From the Philadelphia Inquirer....
The injury that has sidelined catcher Mike Lieberthal since the Phillies' Grapefruit League opener 10 days ago may be more worrisome than first suspected.
Though the Phillies have maintained for days that the injury is not serious, the catcher's discomfort and the actual area of that discomfort could be cause for alarm.
It was revealed yesterday that Lieberthal has an abdominal injury rather than just the general soreness in his hips and thighs that he and the team had reported since he missed Sunday's game against Toronto.
The fact that Lieberthal has an abdominal injury is significant because of his history. In 1998, he missed almost the entire second half of the season with a pelvic injury.
Lieberthal said that he does not believe the new injury is related to that one. He said that the pain from the pelvic injury was lower and gradually got worse as he continued to play. This time, he feels as if he is getting better each day.
The two-time all-star conceded that if this had happened during the season, he would have been forced out of the lineup for at least a week. He also conceded that he will be concerned next week at this time if he still has not returned to the lineup.
"I'm not that concerned, because I can do everything," Lieberthal said. "I can catch, I can throw, and I can hit."
Lieberthal omitted running from the list, and that's because it's the one thing he still can't do at full speed. He said that he tried jogging after the Phillies' morning stretch yesterday but still had abdominal pain.
"Whenever I start to run hard, I feel it pull a little bit," he said. "It's getting better, though. If it wasn't getting better, I'd be more concerned about it. It really has improved daily."
Still, it is not known when Lieberthal will be back in the lineup. He said that he will tell the team when he is ready to try to run full-speed again.
"I probably won't run until it's fully gone," he said.
Ed Wade, the Phillies' general manager, said that the team is not alarmed but is proceeding with caution.
"There's certainly reason to be cautious," he said. "We pay attention to every injury, and the fact that he had a long-term problem before gives us more reason to pay attention.
"The indications are still that he's getting better, and he should be back out there soon. It just sort of makes sense to take a cautious approach and go off Mike's cues right now."
Lieberthal, Wade and manager Larry Bowa all maintain that there is still plenty of time for the catcher to get ready for the season. Bowa said that he will get Lieberthal at-bats in minor-league exhibitions if necessary.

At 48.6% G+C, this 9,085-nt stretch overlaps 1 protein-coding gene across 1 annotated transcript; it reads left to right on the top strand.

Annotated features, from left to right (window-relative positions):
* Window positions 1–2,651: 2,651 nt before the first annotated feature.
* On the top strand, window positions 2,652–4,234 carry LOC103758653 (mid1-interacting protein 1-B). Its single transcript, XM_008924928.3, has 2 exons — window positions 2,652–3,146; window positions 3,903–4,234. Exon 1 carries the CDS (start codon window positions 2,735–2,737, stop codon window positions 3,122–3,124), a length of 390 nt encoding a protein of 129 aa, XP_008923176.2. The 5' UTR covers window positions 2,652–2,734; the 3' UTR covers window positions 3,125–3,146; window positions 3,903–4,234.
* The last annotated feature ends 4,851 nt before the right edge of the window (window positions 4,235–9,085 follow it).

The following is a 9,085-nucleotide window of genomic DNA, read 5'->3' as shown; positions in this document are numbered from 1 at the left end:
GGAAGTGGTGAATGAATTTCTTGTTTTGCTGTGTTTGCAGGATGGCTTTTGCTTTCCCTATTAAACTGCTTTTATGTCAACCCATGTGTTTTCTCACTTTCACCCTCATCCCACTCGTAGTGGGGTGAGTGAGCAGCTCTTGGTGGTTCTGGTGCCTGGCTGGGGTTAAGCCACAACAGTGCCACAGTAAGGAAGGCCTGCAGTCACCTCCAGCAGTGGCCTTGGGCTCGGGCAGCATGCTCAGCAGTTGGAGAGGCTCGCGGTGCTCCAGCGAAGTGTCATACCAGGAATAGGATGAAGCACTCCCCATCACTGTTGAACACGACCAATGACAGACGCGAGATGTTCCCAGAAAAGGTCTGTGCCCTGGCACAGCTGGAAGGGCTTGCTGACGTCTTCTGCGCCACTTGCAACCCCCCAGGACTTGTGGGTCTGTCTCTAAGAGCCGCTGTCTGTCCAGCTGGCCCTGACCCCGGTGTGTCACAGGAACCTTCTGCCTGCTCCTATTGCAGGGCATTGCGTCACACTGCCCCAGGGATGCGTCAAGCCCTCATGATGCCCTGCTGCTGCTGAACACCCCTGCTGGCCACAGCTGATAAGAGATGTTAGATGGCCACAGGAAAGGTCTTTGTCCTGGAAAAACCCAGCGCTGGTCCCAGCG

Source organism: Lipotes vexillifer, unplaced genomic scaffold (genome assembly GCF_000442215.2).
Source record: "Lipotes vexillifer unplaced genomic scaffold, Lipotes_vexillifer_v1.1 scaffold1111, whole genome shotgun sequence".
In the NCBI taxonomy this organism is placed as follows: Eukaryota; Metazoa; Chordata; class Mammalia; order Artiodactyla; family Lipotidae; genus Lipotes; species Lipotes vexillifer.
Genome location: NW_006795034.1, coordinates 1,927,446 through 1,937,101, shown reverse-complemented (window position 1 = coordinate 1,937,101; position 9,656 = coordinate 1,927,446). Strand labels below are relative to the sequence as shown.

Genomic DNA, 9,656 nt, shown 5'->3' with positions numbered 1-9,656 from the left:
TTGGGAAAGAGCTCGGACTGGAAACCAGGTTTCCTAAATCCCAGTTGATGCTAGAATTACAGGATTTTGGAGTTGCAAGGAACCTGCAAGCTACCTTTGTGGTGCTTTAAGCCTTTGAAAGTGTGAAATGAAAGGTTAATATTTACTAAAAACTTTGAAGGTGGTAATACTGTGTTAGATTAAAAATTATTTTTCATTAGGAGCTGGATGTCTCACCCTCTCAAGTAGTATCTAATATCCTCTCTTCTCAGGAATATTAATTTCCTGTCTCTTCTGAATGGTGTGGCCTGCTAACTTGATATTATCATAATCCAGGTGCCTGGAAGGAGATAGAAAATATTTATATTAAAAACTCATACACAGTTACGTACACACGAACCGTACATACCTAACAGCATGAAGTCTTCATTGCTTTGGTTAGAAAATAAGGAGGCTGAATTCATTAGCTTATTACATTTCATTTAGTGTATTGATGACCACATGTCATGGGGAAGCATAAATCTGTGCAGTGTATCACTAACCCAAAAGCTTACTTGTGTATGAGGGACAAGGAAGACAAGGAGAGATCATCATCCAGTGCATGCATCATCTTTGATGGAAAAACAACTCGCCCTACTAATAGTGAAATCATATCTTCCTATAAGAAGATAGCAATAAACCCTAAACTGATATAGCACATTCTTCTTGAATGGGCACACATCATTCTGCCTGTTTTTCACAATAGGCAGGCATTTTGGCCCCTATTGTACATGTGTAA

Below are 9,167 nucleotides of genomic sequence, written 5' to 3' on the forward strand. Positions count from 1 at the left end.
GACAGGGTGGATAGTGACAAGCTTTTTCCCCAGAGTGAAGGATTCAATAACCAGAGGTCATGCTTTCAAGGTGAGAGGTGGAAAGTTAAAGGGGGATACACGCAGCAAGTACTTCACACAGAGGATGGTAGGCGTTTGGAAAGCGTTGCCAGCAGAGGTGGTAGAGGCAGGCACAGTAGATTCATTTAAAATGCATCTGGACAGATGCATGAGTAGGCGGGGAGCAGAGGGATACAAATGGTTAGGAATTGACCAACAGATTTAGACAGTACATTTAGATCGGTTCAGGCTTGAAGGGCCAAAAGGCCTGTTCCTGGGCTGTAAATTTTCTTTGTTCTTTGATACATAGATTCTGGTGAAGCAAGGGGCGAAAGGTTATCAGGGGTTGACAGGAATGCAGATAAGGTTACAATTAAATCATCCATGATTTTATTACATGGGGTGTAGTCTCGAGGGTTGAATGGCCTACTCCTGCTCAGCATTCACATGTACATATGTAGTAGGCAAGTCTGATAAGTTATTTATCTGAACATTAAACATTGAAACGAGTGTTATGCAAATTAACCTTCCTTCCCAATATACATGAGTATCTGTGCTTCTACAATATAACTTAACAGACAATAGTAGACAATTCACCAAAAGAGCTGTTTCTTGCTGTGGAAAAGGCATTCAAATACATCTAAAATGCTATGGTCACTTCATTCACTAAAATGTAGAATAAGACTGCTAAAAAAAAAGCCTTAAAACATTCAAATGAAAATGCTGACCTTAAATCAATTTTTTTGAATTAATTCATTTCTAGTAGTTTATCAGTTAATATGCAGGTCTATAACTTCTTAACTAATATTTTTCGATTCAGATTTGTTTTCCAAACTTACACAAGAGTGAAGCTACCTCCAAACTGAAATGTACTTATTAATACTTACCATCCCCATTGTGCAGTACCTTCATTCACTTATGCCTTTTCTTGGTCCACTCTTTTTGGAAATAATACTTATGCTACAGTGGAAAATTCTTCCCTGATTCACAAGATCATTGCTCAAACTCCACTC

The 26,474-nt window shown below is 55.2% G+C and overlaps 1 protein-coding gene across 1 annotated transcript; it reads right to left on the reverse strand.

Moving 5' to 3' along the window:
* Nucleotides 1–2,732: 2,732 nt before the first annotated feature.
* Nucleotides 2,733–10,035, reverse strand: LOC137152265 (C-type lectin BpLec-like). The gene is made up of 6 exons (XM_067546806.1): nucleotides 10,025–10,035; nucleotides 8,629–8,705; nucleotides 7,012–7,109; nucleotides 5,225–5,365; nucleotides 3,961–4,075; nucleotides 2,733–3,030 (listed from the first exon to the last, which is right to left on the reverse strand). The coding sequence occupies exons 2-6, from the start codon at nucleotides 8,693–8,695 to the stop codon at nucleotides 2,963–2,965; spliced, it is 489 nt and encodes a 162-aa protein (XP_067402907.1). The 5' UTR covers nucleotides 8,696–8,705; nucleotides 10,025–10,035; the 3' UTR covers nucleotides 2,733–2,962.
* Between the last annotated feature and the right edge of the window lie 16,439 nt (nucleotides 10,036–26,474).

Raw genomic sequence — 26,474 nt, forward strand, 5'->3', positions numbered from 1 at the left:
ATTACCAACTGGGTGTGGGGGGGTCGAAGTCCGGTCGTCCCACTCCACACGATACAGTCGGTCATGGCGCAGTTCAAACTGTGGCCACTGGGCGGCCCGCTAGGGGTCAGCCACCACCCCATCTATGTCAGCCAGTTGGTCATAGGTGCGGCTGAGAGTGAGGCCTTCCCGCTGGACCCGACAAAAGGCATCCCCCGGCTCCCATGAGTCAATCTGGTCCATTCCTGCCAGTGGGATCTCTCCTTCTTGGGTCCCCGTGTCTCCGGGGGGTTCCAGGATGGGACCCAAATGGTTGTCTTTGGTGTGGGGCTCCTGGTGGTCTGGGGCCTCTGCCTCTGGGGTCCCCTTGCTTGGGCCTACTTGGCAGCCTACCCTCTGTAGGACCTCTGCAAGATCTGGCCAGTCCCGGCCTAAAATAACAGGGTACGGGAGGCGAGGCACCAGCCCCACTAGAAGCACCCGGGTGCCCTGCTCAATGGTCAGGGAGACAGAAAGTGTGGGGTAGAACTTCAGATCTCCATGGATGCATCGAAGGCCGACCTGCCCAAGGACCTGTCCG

Even if Lieberthal is all right and returns to the lineup in the near future, his injury raises questions about the organization's catching depth. That area that took a hit when the Phillies traded Johnny Estrada to Atlanta for pitcher Kevin Millwood in December.
"I'm not as comfortable now with the catching situation as I was before [the trade]," Wade said. "That was one of the reasons we were very reluctant to trade Johnny. Catching is very thin industry-wide."
Wade said that he has told his major-league scouts to look for potential catching help this spring. In an ideal world, he would love to get somebody with the same credentials as Estrada, but he knows that's not likely.
Without Estrada, the Phillies would have to turn to Todd Pratt in the event of an injury to Lieberthal.
Pratt, a career backup, said that he thinks he could handle the job.
"If people don't think I can do it, I don't think they know baseball," he said. "I remember Mike [Piazza] going down for two weeks in 1999 [with the New York Mets], and I went out and hit .320."
With Piazza sidelined by a knee injury for most of April that year, Pratt hit .319 with three home runs and 11 RBIs.
"Just because I haven't played every day in the major leagues doesn't mean I haven't played every day before," Pratt said. "Who's to say I can't do it? What do they have to go on?
"I've been a backup my whole career, but look who I've backed up. [Darren] Daulton [in an earlier stint with the Phillies], Piazza and Lieberthal. It's not like I'm not in shape. I'm in great shape.
"But I don't think it's going to be a problem. Mike is going to be fine."
That's what everybody thinks and everybody hopes in the Phillies' camp.
I'd kill for a Nobel Peace Prize.